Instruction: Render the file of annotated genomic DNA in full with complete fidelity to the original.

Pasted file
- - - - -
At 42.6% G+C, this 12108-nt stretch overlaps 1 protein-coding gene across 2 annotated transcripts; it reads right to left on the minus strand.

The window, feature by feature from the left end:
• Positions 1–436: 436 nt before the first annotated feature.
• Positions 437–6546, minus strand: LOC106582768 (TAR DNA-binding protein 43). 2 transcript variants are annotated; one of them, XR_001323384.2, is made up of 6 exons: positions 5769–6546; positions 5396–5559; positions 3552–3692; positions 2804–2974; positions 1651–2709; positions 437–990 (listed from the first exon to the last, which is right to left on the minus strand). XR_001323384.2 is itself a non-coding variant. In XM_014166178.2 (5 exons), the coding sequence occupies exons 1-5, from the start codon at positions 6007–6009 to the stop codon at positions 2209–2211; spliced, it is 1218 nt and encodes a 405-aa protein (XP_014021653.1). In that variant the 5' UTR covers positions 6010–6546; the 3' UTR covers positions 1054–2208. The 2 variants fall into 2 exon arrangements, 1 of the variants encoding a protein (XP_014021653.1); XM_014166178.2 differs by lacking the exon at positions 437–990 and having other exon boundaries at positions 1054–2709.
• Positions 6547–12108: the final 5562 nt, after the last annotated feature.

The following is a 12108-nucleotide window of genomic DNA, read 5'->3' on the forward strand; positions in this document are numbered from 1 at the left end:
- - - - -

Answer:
At 42.6% G+C, this 12108-nt stretch overlaps 1 protein-coding gene across 2 annotated transcripts; it reads right to left on the minus strand.

The window, feature by feature from the left end:
• Positions 1–436: 436 nt before the first annotated feature.
• Positions 437–6546, minus strand: LOC106582768 (TAR DNA-binding protein 43). 2 transcript variants are annotated; one of them, XR_001323384.2, is made up of 6 exons: positions 5769–6546; positions 5396–5559; positions 3552–3692; positions 2804–2974; positions 1651–2709; positions 437–990 (listed from the first exon to the last, which is right to left on the minus strand). XR_001323384.2 is itself a non-coding variant. In XM_014166178.2 (5 exons), the coding sequence occupies exons 1-5, from the start codon at positions 6007–6009 to the stop codon at positions 2209–2211; spliced, it is 1218 nt and encodes a 405-aa protein (XP_014021653.1). In that variant the 5' UTR covers positions 6010–6546; the 3' UTR covers positions 1054–2208. The 2 variants fall into 2 exon arrangements, 1 of the variants encoding a protein (XP_014021653.1); XM_014166178.2 differs by lacking the exon at positions 437–990 and having other exon boundaries at positions 1054–2709.
• Positions 6547–12108: the final 5562 nt, after the last annotated feature.

The following is a 12108-nucleotide window of genomic DNA, read 5'->3' on the forward strand; positions in this document are numbered from 1 at the left end: